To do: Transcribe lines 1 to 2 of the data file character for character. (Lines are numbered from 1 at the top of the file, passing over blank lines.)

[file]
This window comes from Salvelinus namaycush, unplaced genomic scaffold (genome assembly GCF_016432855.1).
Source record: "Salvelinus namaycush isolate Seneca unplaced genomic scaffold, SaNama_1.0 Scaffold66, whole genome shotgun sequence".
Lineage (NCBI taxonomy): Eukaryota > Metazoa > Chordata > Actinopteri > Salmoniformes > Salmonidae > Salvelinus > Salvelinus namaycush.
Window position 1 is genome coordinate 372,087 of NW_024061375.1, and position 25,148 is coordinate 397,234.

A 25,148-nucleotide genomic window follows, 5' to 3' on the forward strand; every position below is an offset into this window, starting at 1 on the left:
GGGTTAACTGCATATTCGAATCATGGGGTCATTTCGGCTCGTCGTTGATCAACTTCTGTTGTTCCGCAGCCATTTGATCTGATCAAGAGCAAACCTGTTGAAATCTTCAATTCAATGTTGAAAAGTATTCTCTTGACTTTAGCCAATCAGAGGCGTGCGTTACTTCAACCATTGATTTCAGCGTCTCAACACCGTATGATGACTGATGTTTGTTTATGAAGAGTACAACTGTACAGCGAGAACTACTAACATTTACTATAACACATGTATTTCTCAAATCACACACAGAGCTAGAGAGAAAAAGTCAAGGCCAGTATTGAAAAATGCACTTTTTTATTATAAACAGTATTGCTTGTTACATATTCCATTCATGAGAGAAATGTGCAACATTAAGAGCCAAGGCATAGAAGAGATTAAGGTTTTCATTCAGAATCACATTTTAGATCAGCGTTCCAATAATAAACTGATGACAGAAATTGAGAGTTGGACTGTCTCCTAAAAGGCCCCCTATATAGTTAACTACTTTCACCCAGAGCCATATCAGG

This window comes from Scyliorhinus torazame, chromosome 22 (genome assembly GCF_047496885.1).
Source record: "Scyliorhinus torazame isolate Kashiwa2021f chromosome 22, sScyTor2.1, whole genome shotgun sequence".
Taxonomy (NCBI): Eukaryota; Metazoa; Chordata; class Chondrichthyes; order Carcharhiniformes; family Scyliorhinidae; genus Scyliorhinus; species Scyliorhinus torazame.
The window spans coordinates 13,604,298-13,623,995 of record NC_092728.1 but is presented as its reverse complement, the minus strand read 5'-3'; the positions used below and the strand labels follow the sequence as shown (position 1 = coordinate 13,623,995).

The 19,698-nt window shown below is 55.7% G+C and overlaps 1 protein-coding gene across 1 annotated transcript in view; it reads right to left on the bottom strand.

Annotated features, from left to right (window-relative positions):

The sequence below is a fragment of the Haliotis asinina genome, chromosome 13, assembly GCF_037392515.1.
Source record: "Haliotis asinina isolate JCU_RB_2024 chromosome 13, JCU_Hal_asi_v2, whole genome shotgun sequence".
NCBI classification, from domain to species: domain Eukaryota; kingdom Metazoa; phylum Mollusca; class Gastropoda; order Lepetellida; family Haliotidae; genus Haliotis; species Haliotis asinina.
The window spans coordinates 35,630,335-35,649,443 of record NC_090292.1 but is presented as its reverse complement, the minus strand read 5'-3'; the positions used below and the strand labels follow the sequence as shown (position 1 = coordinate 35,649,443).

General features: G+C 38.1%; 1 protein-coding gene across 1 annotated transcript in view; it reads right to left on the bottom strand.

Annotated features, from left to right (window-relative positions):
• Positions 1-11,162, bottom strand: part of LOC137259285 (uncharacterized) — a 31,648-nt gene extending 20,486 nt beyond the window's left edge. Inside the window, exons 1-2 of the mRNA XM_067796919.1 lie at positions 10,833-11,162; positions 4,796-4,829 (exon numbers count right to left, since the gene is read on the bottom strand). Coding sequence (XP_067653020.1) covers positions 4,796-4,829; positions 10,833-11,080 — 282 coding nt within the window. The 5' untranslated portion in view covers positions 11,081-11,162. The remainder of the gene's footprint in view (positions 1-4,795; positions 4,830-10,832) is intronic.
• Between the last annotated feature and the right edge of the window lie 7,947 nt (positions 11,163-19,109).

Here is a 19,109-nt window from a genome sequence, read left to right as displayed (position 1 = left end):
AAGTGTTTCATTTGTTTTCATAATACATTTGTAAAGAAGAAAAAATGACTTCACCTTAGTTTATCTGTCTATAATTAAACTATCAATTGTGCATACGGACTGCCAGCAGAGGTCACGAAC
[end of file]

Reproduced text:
This window comes from Salvelinus namaycush, unplaced genomic scaffold (genome assembly GCF_016432855.1).
Source record: "Salvelinus namaycush isolate Seneca unplaced genomic scaffold, SaNama_1.0 Scaffold66, whole genome shotgun sequence".